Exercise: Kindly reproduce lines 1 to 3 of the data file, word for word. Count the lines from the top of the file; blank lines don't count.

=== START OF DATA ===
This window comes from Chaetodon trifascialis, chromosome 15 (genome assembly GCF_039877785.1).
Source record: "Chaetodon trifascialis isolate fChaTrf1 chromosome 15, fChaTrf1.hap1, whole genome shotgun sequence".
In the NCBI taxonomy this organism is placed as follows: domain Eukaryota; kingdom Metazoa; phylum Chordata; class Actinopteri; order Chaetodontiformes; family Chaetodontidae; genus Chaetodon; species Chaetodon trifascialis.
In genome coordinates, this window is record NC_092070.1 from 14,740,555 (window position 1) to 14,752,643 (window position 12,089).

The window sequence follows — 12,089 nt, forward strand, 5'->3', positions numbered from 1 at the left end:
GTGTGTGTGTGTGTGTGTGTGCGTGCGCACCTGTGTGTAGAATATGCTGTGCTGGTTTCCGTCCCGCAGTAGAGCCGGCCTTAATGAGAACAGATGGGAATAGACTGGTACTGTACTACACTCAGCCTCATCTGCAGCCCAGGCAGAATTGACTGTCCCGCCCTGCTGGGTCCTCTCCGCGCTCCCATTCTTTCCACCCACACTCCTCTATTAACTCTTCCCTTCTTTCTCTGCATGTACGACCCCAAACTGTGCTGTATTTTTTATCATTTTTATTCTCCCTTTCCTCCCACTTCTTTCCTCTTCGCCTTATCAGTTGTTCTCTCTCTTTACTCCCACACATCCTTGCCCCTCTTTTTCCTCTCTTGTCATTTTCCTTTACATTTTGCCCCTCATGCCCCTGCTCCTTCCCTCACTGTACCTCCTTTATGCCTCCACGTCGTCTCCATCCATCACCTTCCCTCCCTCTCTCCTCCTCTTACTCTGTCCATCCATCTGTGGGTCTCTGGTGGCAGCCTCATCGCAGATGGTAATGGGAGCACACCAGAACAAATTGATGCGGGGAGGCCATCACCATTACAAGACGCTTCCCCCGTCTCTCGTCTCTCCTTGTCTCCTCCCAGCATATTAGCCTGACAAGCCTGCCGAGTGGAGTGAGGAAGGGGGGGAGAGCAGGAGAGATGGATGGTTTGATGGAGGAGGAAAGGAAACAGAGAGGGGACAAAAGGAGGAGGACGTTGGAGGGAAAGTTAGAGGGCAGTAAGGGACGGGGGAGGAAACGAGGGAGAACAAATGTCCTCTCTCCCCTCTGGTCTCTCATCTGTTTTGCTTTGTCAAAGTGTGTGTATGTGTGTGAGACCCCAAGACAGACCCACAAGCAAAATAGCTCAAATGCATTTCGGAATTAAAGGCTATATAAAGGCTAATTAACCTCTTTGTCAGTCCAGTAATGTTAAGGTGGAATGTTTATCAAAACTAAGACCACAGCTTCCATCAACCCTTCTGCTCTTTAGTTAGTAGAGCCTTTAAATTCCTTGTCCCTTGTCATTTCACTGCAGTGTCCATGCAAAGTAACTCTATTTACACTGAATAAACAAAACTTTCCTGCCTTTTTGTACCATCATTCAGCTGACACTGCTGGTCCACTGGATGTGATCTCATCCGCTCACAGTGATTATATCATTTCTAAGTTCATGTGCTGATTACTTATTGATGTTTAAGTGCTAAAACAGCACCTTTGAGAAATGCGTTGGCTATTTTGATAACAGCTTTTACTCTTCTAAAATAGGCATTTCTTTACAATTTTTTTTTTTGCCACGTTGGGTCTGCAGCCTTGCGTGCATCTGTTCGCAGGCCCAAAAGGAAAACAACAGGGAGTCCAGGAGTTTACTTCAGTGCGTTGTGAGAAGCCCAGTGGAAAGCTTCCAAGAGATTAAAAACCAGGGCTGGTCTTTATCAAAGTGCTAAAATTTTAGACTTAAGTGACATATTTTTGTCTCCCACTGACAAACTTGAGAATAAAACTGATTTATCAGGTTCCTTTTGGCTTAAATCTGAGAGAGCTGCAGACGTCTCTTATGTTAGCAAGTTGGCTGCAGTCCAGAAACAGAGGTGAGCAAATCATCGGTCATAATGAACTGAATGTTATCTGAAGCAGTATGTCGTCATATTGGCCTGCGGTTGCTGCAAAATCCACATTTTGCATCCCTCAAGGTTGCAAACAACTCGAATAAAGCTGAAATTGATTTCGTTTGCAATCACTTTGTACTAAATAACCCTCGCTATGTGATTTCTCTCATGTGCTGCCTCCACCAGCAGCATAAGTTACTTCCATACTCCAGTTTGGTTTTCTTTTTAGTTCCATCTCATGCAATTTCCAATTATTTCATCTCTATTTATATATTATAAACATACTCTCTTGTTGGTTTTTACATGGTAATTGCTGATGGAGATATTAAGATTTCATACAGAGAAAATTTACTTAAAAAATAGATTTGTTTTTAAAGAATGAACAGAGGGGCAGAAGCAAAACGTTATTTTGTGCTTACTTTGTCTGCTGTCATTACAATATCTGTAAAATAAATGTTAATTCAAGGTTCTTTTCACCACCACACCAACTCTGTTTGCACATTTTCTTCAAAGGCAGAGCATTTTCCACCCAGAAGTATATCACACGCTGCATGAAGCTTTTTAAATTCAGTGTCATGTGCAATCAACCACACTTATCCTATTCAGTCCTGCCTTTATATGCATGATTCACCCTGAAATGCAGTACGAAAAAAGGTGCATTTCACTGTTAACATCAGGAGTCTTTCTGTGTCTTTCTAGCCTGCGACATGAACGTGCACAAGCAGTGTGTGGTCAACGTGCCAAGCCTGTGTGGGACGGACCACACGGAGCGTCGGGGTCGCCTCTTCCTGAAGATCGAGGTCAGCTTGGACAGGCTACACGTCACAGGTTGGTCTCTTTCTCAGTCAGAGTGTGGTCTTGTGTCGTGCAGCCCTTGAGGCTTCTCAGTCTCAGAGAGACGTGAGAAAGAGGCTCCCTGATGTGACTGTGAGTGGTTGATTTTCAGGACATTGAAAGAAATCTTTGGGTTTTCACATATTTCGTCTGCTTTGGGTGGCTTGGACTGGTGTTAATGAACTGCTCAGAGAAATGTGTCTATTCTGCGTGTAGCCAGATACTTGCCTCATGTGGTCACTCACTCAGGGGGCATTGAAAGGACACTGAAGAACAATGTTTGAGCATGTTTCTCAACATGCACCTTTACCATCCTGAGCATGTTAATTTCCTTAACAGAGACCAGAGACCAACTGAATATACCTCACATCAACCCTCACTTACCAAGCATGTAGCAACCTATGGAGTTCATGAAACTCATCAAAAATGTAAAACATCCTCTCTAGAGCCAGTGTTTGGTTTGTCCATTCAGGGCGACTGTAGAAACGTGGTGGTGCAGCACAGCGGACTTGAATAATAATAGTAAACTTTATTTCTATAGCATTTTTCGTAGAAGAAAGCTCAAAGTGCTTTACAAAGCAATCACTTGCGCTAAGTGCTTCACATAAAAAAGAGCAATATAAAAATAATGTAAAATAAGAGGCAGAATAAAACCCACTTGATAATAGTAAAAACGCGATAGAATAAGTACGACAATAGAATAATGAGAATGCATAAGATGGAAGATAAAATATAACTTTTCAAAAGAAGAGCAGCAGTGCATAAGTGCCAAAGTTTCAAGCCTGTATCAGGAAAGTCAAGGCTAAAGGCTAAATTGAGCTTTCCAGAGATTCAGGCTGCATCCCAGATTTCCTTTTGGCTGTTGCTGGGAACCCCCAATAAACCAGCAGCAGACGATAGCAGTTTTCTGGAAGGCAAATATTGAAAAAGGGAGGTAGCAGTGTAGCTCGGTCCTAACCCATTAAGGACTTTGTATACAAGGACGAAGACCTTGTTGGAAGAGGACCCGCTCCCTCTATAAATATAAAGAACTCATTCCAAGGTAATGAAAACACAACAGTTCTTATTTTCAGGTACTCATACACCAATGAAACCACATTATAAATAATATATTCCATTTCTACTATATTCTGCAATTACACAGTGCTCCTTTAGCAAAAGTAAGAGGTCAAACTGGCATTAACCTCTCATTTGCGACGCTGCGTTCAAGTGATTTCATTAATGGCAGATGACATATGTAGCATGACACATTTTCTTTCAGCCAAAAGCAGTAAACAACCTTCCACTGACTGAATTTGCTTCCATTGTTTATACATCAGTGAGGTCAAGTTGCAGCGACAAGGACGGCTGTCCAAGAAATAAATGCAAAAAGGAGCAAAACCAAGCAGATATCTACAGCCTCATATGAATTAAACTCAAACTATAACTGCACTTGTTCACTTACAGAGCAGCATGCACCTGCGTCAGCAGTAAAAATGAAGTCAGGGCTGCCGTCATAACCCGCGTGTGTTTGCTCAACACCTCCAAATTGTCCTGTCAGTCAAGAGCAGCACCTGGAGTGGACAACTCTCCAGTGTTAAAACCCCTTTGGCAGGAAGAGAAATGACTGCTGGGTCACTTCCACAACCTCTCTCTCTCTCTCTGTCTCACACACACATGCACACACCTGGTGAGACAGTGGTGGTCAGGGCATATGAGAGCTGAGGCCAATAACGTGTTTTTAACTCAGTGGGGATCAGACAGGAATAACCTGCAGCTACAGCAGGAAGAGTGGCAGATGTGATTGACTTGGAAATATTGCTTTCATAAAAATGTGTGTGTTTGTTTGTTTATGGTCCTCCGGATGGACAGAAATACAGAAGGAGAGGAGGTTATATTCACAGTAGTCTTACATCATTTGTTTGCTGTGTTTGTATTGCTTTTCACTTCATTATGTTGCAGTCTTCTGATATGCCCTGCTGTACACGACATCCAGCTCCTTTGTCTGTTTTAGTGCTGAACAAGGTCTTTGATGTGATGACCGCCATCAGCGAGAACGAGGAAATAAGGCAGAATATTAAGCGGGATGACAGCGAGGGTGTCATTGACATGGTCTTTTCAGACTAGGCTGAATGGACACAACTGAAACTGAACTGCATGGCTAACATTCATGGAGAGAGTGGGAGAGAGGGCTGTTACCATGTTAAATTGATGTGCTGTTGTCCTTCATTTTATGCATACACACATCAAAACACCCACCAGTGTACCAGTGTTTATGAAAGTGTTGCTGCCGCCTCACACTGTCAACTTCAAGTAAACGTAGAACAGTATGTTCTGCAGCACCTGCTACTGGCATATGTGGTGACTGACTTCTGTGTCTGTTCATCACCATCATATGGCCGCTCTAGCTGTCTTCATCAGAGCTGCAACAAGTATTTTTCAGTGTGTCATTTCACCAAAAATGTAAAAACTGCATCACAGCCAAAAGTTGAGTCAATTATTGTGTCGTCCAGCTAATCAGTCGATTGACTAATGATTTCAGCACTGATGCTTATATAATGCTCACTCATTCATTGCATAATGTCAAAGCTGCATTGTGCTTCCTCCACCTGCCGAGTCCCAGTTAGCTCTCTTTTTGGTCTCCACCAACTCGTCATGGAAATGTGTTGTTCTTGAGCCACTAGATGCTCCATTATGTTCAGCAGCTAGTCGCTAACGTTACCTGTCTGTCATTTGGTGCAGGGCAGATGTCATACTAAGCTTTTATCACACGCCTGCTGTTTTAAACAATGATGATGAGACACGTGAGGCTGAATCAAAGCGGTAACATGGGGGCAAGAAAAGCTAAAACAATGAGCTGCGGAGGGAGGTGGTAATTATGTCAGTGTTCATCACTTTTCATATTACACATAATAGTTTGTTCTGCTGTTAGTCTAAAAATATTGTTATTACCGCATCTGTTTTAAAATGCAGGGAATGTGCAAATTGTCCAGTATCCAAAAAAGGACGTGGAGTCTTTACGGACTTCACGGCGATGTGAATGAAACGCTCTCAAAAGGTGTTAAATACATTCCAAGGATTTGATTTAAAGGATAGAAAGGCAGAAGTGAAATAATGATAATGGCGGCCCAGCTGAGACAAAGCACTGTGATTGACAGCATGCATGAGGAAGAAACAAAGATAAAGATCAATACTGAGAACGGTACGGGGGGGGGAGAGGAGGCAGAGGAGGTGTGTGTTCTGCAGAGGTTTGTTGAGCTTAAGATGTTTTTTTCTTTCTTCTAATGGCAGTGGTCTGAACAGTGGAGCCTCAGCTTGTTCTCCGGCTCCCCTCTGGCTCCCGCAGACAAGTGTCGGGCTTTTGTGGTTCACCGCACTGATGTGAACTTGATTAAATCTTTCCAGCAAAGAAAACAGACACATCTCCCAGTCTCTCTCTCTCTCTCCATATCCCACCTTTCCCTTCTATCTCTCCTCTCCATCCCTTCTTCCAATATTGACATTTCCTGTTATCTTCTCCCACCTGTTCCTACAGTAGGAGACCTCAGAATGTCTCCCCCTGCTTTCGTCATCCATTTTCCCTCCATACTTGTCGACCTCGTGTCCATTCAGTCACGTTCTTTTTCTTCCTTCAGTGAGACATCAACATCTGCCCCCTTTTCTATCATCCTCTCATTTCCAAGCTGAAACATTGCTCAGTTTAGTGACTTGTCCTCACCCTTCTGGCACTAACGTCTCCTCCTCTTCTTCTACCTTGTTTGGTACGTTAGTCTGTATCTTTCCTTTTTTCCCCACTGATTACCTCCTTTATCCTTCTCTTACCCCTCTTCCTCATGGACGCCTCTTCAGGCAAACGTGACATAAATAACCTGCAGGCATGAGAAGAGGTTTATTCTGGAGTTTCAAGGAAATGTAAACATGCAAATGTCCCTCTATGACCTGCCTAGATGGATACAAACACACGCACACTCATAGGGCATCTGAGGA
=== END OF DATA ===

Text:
This window comes from Chaetodon trifascialis, chromosome 15 (genome assembly GCF_039877785.1).
Source record: "Chaetodon trifascialis isolate fChaTrf1 chromosome 15, fChaTrf1.hap1, whole genome shotgun sequence".
In the NCBI taxonomy this organism is placed as follows: domain Eukaryota; kingdom Metazoa; phylum Chordata; class Actinopteri; order Chaetodontiformes; family Chaetodontidae; genus Chaetodon; species Chaetodon trifascialis.